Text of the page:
If the bill amending Part IVA (the general anti-avoidance provisions) currently before Parliament becomes law in its existing form, Australia’s tax laws will have reached a new low. The impact will be felt by all taxpayers, not merely the larger corporate sector. The narrative is complex but worth telling.
Successive Australian Governments have encouraged taxpayers to utilise companies rather than trusts for business and investment purposes. This has been demonstrated by the reduction in the corporate tax rate to 30% and by the overt series of obstacles placed in the paths of those attracted to the use of trusts.
As the 2012 year draws to a close the winds of change are blowing through the Taxation Office. The term of Mr. Michael D'Ascenzo as Commissioner of Taxation is about to end and the appointment of a new Commissioner, Mr. Chris Jordan has been announced.
In recent years the pages of The Taxpayer have contained much commentary regarding the complexity of the Australian tax system and the adverse effects this has had on the small business sector. In forming these views we have drawn on reliable, but predominantly anecdotal, evidence from members and other interested stakeholders. This evidence is now strongly supported by a comprehensive survey of small business conducted during the 2010-11 year which resulted in a report being issued during 2012.*
The current approach to reform of the tax system in Australia is unacceptable. Examples abound. We have recently witnessed three attempts to legislate amendments to living away from home arrangements whilst business has not known whether the income tax or fringe benefits tax laws, or a combination of both, would be applied to this vital element of their day-to-day operations and the extent to which an additional tax burden would be created by the changes.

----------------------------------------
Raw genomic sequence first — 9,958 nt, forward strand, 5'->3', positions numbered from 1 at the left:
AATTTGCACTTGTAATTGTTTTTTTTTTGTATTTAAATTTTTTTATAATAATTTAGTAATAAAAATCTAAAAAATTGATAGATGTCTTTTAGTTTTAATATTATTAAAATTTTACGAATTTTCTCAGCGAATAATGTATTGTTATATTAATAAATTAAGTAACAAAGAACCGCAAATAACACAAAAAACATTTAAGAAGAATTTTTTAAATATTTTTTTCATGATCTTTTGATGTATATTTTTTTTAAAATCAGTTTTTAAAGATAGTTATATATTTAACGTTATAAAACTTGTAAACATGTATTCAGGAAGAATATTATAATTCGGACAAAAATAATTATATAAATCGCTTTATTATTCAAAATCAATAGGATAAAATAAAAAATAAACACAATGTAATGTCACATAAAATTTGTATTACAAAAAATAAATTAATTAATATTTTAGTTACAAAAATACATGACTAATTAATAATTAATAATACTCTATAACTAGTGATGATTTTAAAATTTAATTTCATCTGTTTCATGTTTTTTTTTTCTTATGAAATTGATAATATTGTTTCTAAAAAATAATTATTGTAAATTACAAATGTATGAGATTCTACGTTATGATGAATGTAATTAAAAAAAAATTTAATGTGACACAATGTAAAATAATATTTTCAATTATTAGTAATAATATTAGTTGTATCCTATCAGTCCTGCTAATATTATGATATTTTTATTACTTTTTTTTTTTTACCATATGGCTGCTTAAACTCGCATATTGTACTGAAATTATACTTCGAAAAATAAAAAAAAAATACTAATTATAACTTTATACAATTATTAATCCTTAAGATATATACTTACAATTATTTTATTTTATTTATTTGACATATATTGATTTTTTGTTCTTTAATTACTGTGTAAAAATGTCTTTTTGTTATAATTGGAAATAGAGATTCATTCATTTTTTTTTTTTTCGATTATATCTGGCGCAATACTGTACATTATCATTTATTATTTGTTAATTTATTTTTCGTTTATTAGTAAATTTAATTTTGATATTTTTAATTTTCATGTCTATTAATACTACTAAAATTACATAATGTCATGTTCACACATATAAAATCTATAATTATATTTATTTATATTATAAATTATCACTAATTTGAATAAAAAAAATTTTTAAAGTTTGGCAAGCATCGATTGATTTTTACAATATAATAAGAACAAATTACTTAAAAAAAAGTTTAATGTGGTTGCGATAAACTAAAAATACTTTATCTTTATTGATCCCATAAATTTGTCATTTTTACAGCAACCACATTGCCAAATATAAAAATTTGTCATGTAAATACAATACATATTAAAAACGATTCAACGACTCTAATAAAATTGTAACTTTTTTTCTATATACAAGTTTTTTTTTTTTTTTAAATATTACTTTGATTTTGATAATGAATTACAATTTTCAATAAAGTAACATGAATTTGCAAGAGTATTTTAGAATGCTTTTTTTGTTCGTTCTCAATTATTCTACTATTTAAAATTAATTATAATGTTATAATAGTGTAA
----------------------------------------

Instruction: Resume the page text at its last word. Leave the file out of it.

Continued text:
The current situation involving the living away from home allowance (LAFHA) concession is a typical example of the adverse outcomes which can occur when tax policy is made ‘on the run’ without adequate consideration of the ramifications of the proposed changes.
Welcome to the new monthly edition of The Taxpayer. We trust readers continue to find the publication informative and of practical help in navigating the increasingly tricky waters with which tax agents, in particular, must cope.
The Tax Agents Services Act was introduced with an intention of enhancing consumer protection for those Australians who utilise the services of professional advisors to assist them with taxation and related matters. The pursuit of consumer protection by means of legislation which is practical and effective would be applauded by the vast majority.